Michigan Court Rules Against Credit Unions In Ongoing ADA Litigation

July 27, 2018 at 9:01 am Leave a comment

It appears that reports of the demise of ADA website litigation have been greatly exaggerated. Earlier this week a Federal District Court in Michigan held that a blind person had the right to sue a credit union she claims has an inaccessible website even though she is not eligible for membership. By refusing to dismiss the lawsuit the court ruled that credit unions could potentially be found to violate the ADA.

There are three basic issues involved in the ADA litigation. (1) Does a plaintiff have standing to sue a credit union for which she does not qualify for membership? (2) Does the ADA apply to websites? (3) If it does, does the lack of regulatory guidance on the issue mean that credit unions do not have adequate notice of what they have to do to comply with the website mandate?

As readers of this blog know, in a string of rulings, Federal courts in Virginia have thrown out lawsuits brought by disabled plaintiffs seeking to sue credit unions that they claim have inaccessible websites. These cases have not even addressed questions (2) and (3) because none of the plaintiffs qualified for membership in the credit unions they were seeking to sue. In contrast, in KARLA BRINTLEY v. BELLE RIVER COMMUNITY CREDIT UNION, Case No. 17-13915, a federal district court in Michigan addressed all three of these questions and concluded that the ADA does potentially apply to credit union websites.

The Michigan plaintiff did not qualify for membership in Belle River Community Credit Union but this court ruled that she could prove she was harmed even though she could not be a member. Why? “Because of these barriers, Plaintiff has been denied the ability to effectively browse for Defendant’s services and locations, determine eligibility for membership, and compare Defendant’s services and advantages with its competitors.”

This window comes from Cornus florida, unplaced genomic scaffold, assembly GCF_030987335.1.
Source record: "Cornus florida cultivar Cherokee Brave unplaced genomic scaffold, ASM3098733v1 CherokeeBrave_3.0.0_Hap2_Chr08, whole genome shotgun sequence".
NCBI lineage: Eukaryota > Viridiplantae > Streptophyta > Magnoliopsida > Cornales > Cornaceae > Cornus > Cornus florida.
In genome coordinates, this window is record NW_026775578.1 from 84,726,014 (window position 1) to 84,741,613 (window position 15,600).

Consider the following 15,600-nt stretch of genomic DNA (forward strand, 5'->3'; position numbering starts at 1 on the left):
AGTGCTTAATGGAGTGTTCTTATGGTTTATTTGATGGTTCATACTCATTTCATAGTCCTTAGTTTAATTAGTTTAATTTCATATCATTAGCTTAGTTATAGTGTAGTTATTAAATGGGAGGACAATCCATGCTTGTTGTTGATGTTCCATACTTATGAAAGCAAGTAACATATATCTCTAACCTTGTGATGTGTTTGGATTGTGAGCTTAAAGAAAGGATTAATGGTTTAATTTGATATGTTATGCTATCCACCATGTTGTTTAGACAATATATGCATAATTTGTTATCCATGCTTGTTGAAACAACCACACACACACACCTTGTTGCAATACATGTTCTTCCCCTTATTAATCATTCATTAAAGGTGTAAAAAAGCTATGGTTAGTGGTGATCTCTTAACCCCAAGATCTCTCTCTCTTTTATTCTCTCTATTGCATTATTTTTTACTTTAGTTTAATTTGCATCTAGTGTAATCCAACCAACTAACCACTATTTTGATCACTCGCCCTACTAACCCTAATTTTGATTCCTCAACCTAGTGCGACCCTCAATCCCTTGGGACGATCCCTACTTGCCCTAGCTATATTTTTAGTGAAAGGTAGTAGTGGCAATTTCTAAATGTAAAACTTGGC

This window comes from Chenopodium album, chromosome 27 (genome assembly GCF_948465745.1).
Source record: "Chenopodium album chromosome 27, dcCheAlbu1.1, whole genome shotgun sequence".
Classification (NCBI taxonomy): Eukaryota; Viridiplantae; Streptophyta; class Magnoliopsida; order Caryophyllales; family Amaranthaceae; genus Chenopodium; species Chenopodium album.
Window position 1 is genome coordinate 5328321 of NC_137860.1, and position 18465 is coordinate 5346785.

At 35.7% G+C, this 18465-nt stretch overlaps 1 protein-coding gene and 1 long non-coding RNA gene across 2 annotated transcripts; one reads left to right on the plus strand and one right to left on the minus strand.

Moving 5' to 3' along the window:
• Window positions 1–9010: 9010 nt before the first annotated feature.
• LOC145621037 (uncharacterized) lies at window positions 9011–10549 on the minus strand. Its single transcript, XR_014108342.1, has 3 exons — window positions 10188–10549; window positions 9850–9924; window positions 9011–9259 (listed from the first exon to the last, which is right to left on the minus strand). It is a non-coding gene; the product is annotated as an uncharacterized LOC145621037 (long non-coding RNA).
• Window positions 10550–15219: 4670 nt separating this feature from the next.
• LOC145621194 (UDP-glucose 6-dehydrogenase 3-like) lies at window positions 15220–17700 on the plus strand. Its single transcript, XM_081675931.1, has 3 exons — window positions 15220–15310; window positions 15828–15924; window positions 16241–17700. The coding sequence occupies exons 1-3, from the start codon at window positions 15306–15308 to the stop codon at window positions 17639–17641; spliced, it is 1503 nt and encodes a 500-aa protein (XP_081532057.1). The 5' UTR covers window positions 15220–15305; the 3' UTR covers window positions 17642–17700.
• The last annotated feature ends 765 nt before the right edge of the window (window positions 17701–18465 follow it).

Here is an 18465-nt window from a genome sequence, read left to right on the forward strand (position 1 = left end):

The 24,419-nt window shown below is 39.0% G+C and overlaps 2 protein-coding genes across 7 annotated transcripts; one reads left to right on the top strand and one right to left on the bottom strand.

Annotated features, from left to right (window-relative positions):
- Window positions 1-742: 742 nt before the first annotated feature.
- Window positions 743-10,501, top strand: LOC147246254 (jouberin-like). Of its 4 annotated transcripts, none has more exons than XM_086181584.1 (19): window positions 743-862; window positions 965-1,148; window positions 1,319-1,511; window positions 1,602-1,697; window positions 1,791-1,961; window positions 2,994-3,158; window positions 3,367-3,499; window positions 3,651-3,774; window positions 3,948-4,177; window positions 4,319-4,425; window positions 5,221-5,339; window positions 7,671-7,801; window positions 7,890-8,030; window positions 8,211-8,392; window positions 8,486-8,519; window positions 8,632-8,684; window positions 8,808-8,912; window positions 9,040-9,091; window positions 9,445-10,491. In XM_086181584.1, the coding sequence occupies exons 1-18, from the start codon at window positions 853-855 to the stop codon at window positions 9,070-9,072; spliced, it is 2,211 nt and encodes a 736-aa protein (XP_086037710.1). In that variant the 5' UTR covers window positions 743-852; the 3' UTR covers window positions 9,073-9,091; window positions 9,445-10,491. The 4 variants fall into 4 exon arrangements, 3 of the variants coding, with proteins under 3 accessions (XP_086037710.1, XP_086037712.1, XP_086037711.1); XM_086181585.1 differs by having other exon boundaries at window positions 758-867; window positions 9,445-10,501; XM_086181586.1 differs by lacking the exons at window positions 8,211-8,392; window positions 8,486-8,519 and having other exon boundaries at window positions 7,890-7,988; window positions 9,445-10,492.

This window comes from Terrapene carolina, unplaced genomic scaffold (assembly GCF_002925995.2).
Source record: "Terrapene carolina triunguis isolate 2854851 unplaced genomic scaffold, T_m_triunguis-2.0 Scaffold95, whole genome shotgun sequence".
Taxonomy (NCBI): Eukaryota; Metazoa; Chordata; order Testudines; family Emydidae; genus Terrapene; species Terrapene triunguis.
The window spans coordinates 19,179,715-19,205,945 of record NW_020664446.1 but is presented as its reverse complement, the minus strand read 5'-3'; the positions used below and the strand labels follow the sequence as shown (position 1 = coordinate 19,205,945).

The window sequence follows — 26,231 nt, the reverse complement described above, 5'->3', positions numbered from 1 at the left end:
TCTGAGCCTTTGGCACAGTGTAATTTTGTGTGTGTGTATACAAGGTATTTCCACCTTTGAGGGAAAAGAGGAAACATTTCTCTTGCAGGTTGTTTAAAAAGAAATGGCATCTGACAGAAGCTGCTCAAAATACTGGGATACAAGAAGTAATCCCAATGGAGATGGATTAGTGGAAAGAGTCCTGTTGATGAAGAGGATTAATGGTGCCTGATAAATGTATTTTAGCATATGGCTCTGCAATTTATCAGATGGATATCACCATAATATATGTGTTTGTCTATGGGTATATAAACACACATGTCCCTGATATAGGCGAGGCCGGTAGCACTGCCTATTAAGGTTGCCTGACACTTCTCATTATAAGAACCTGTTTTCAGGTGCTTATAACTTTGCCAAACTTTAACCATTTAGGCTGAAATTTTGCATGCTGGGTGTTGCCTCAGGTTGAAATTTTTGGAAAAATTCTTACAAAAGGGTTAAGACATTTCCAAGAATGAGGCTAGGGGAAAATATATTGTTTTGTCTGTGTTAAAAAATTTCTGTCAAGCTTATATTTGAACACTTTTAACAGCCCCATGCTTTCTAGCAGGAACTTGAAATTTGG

Once the court made that finding it also held for the plaintiff on the other two issues. The court determined that websites are subject to the ADA’s accessibility requirements whenever there is a Nexus between a website and the goods and services being sold by the physical location. The court held that so long as the website provides information such as branch locations and potential products that could be purchased at physical branch locations this standard could be satisfied.

Finally, the court had little patience for the argument that there is insufficient guidance for websites to comply with the ADA. “Plaintiff is simply seeking an order requiring Defendant to comply with Title III; she is not dictating how Defendant must comply with the statute.”

This ruling is important for several reasons. First, it provides a good faith basis for plaintiffs to continue to bring these lawsuits undermining the contention that these lawsuits are frivolous. Second, by creating a split in the circuits (Michigan is in the 6th Circuit, Virginia is in the 4th Circuit) this ruling increases the likelihood that the precise issue of credit union website compliance will be scrutinized by the Courts of Appeals.

This is just my opinion and not legal advice but if you are not taking the time to update your website there is a good chance your credit union is being pennywise and pound foolish. Eventually you will have to make your website ADA compliant; the most cost-effective way of doing that is to work on your own schedule as opposed to following a regulatory mandate or legal settlement.

Entry filed under: Legal Watch, Regulatory. Tags: , .

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Authored By:

Henry Meier, Esq., Senior Vice President, General Counsel, New York Credit Union Association.

The views Henry expresses are Henry’s alone and do not necessarily reflect the views of the Association. In addition, although Henry strives to give his readers useful and accurate information on a broad range of subjects, many of which involve legal disputes, his views are not a substitute for legal advise from retained counsel.

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